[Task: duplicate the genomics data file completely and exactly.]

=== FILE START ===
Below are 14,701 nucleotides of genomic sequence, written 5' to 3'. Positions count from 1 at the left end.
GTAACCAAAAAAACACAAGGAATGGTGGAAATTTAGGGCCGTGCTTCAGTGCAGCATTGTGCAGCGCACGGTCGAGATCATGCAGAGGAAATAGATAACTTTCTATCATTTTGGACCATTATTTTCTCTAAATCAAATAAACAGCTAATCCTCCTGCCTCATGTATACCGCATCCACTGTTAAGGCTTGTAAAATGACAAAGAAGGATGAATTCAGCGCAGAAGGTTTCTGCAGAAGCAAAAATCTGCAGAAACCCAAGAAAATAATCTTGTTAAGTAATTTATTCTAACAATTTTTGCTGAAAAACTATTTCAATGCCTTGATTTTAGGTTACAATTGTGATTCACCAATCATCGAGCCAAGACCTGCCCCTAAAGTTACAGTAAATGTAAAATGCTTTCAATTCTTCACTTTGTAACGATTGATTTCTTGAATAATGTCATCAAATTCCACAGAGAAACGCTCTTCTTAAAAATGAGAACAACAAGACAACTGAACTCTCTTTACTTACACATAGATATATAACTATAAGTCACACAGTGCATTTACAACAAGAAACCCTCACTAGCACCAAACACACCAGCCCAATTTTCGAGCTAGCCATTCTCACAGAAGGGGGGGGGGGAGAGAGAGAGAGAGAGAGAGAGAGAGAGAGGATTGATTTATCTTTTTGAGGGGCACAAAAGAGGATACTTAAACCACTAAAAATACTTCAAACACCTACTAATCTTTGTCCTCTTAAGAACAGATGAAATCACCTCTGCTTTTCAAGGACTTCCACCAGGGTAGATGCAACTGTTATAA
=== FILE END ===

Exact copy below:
Below are 14,701 nucleotides of genomic sequence, written 5' to 3'. Positions count from 1 at the left end.
GTAACCAAAAAAACACAAGGAATGGTGGAAATTTAGGGCCGTGCTTCAGTGCAGCATTGTGCAGCGCACGGTCGAGATCATGCAGAGGAAATAGATAACTTTCTATCATTTTGGACCATTATTTTCTCTAAATCAAATAAACAGCTAATCCTCCTGCCTCATGTATACCGCATCCACTGTTAAGGCTTGTAAAATGACAAAGAAGGATGAATTCAGCGCAGAAGGTTTCTGCAGAAGCAAAAATCTGCAGAAACCCAAGAAAATAATCTTGTTAAGTAATTTATTCTAACAATTTTTGCTGAAAAACTATTTCAATGCCTTGATTTTAGGTTACAATTGTGATTCACCAATCATCGAGCCAAGACCTGCCCCTAAAGTTACAGTAAATGTAAAATGCTTTCAATTCTTCACTTTGTAACGATTGATTTCTTGAATAATGTCATCAAATTCCACAGAGAAACGCTCTTCTTAAAAATGAGAACAACAAGACAACTGAACTCTCTTTACTTACACATAGATATATAACTATAAGTCACACAGTGCATTTACAACAAGAAACCCTCACTAGCACCAAACACACCAGCCCAATTTTCGAGCTAGCCATTCTCACAGAAGGGGGGGGGGGAGAGAGAGAGAGAGAGAGAGAGAGAGAGAGGATTGATTTATCTTTTTGAGGGGCACAAAAGAGGATACTTAAACCACTAAAAATACTTCAAACACCTACTAATCTTTGTCCTCTTAAGAACAGATGAAATCACCTCTGCTTTTCAAGGACTTCCACCAGGGTAGATGCAACTGTTATAA